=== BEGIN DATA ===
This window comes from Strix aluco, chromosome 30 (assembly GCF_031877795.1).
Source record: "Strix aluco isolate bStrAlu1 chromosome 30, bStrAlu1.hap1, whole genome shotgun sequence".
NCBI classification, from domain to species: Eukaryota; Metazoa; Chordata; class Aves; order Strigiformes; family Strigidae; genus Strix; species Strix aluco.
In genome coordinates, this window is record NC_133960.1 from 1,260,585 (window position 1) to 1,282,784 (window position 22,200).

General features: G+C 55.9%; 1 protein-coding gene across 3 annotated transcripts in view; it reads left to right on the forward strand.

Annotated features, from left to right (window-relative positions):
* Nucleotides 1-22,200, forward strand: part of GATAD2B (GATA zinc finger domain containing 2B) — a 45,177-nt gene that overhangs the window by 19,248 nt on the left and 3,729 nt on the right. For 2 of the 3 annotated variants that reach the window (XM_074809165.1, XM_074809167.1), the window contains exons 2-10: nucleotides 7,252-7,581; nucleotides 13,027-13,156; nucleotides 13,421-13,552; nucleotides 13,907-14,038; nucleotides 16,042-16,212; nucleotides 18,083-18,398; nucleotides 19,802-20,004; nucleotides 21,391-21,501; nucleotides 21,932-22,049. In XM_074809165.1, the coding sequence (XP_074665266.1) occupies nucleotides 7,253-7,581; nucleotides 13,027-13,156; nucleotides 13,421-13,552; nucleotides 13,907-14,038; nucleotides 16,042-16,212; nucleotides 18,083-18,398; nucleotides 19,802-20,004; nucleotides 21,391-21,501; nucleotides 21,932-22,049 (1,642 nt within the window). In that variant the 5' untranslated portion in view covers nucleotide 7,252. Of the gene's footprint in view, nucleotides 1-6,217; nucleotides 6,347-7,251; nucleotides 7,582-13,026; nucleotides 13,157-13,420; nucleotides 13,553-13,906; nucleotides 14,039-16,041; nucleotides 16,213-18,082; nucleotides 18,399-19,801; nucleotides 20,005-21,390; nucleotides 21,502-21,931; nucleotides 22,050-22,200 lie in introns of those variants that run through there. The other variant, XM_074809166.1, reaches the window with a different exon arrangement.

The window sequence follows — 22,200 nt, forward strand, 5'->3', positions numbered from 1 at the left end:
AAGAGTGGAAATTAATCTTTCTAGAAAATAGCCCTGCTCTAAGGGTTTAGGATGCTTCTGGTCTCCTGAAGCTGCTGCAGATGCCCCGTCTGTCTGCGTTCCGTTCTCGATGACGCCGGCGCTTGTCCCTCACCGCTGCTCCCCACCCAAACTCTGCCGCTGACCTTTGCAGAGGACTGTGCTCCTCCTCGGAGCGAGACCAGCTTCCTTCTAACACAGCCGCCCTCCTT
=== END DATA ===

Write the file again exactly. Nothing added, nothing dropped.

This window comes from Strix aluco, chromosome 30 (assembly GCF_031877795.1).
Source record: "Strix aluco isolate bStrAlu1 chromosome 30, bStrAlu1.hap1, whole genome shotgun sequence".
NCBI classification, from domain to species: Eukaryota; Metazoa; Chordata; class Aves; order Strigiformes; family Strigidae; genus Strix; species Strix aluco.
In genome coordinates, this window is record NC_133960.1 from 1,260,585 (window position 1) to 1,282,784 (window position 22,200).

General features: G+C 55.9%; 1 protein-coding gene across 3 annotated transcripts in view; it reads left to right on the forward strand.

Annotated features, from left to right (window-relative positions):
* Nucleotides 1-22,200, forward strand: part of GATAD2B (GATA zinc finger domain containing 2B) — a 45,177-nt gene that overhangs the window by 19,248 nt on the left and 3,729 nt on the right. For 2 of the 3 annotated variants that reach the window (XM_074809165.1, XM_074809167.1), the window contains exons 2-10: nucleotides 7,252-7,581; nucleotides 13,027-13,156; nucleotides 13,421-13,552; nucleotides 13,907-14,038; nucleotides 16,042-16,212; nucleotides 18,083-18,398; nucleotides 19,802-20,004; nucleotides 21,391-21,501; nucleotides 21,932-22,049. In XM_074809165.1, the coding sequence (XP_074665266.1) occupies nucleotides 7,253-7,581; nucleotides 13,027-13,156; nucleotides 13,421-13,552; nucleotides 13,907-14,038; nucleotides 16,042-16,212; nucleotides 18,083-18,398; nucleotides 19,802-20,004; nucleotides 21,391-21,501; nucleotides 21,932-22,049 (1,642 nt within the window). In that variant the 5' untranslated portion in view covers nucleotide 7,252. Of the gene's footprint in view, nucleotides 1-6,217; nucleotides 6,347-7,251; nucleotides 7,582-13,026; nucleotides 13,157-13,420; nucleotides 13,553-13,906; nucleotides 14,039-16,041; nucleotides 16,213-18,082; nucleotides 18,399-19,801; nucleotides 20,005-21,390; nucleotides 21,502-21,931; nucleotides 22,050-22,200 lie in introns of those variants that run through there. The other variant, XM_074809166.1, reaches the window with a different exon arrangement.

The window sequence follows — 22,200 nt, forward strand, 5'->3', positions numbered from 1 at the left end:
AAGAGTGGAAATTAATCTTTCTAGAAAATAGCCCTGCTCTAAGGGTTTAGGATGCTTCTGGTCTCCTGAAGCTGCTGCAGATGCCCCGTCTGTCTGCGTTCCGTTCTCGATGACGCCGGCGCTTGTCCCTCACCGCTGCTCCCCACCCAAACTCTGCCGCTGACCTTTGCAGAGGACTGTGCTCCTCCTCGGAGCGAGACCAGCTTCCTTCTAACACAGCCGCCCTCCTT